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By Noor Almohsin/Arab America Contributing Writer
In Arab cuisine, lentil is one of the major beans used in dishes. Whether in soups, with vegetables, or simply bread. It is one of the ancient crops originally found in the near East- Central Asia. For thousands of years, lentils have been used in Indian and Middle Eastern foods. In fact, India produces fourth of the lentil worldwide production for self-sufficient and export. Because lentil is ancient, it has been mentioned in both holy books: the Quran and the Bible, and it was used in the bread made during Babylonian captive of Jews.
Lentil as a cultivated crops is seeds of a botanical plant called Lens esculenta. This annual plant of the legume family grows in pods that have one or two of lentil seeds. It is available in many types that are different in size, shape, and color. Lentil comes in round, oval, or heart shape disks. The most common types used in the United States are green and brown; whereas, black, yellow, red and orange lentil are more seen in Arab cooking that provides nutty flavor.
And because historically lentil has been available in the Arab region, and has been used in many different Arab recipes, many Arab Americans have carried these dishes with them to the United States, not only because they are yummy, but also very rich in nutrients.
Lentil is known for being rich in iron, but in fact, it is very rich in other substances such as protein, folate, and fibers. It also contains phosphorus, copper, manganese, thiamine, potassium, magnesium, zinc, vitamin B6, and vitamin B6.Therefore, lentil is good for:
- Healthy Heart: Lentil is rich in fiber, folate, magnesium and vitamin B6 that help in improving the cardiovascular system. High levels of homocysteine damages artery and cause heart problems, but lentil that is rich folate helps lowers it, and when combined with vitamin B6 they convert homocysteine to cysteine or methionine that are good for the heart. In addition, magnesium is a calcium channel blocker that helps veins relax, reduce resistance, and improve blood flow that enhances oxygen and nutrients supply to the whole body. Moreover, Lentil has low sodium and fat rich in fibers are helpful in reducing cholesterol and prevents hypertension that, as a result, lead to a happy heart!
- Digestive System: Rich fibers in lentil help with bowel movement and other digestive issues. Also, the carbohydrates in fibers help to balance blood sugar especially for diabetes, insulin resistance or hypoglycemia. In fact, complex carbohydrates are not only filling but also enhance energy production and metabolism that help with weight loss.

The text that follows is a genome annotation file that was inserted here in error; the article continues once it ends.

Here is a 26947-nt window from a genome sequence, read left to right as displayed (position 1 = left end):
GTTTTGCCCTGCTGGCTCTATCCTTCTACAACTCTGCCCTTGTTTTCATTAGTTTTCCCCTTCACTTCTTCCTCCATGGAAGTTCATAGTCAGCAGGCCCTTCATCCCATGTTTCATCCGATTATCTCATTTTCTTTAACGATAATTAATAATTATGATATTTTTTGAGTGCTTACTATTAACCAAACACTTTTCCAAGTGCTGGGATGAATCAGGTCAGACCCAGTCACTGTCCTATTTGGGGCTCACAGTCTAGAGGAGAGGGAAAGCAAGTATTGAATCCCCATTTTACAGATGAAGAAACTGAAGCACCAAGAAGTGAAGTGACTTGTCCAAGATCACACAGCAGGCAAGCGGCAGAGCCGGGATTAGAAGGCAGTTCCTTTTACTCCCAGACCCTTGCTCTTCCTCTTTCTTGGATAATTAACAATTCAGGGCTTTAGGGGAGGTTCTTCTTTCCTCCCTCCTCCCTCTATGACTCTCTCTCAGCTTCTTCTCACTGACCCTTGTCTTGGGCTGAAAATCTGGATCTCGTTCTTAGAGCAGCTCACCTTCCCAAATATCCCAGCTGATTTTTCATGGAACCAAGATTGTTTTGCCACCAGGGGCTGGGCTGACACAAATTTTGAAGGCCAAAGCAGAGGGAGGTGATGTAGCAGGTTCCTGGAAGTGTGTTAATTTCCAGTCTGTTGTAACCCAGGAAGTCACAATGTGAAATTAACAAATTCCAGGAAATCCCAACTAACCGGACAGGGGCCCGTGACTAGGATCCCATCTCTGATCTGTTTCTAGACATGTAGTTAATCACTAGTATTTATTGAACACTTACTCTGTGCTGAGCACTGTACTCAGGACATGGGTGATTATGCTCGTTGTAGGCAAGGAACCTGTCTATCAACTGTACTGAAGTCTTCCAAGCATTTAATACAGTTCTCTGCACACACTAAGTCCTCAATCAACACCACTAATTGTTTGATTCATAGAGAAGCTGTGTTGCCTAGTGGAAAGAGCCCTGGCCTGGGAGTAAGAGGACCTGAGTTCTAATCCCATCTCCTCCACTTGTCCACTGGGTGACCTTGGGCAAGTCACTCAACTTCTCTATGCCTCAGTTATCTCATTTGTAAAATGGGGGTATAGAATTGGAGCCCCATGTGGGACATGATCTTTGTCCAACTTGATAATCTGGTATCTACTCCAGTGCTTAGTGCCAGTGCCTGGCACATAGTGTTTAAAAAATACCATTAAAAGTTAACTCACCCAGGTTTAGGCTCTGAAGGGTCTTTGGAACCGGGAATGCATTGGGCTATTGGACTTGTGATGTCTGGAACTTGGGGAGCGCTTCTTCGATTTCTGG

- Source of Protein: Lentil is rich in protein; it makes the third highest protein levels of all legumes and nuts. This makes it a great protein source for natural meat-alternative foods for vegan and vegetarians. It also has dense texture, compared with other protein substitutes
- Source of Iron: Lentil contains many of the essential minerals such as iron, magnesium, potassium, copper, and manganese. Therefore, having lentil regularly combats minerals’ deficiencies especially for people with anemia (iron deficiency). It also refills Iron stores in the body especially for menstruating women because it is an essential component of hemoglobin that circulate oxygen from lungs to the whole body. Increased iron is also recommended for pregnant and breastfeeding mothers as well as children and youth.
Traditionally, Arabs use lentil in different formats such as whole, crushed or flour, just like: barley, millet, and wheat. They also use different colors of lentil. For example, cooking black lentil with rice is popular in Egypt and in Levant area. Egyptian Americans make Kushari, which is a dish made of rice, black lentil, chickpeas, pasta, topped with a spicy tomato sauce and fried onions. Similarly, Lebanese, Syrian, Palestinian, and Jordanian Americans make Mujaddara where lentil is cooked with groats, mostly rice, and garnished with sautéed onions.
Moreover, yellow lentil is cooked with spinach and tomato sauce along with other spices as stew or soup. Many Arab elderly believe the combination of lentil and spinach in this recipe is magical for treating iron deficiency.
Lentil soup is universal; it’s hard to claim it is Arab. However, Arabs add lentil to fortify many soup recipes whether were vegetables, grains, or meat broth. In addition, Moroccan Americans are famous with Harira, which is a soup made of tomatoes, onions, rice along with dried legumes including lentil, chickpeas, fava beans cooked with lamb or lamb broth.
The nutrients, taste, and texture of lentil make it one of the Arab favorite ingredients. Some like to traditionally make bread, and some retain their Arab origin recipes, but one can be creative in substituting items like quinoa in making salads or in smoothies as a superfood element.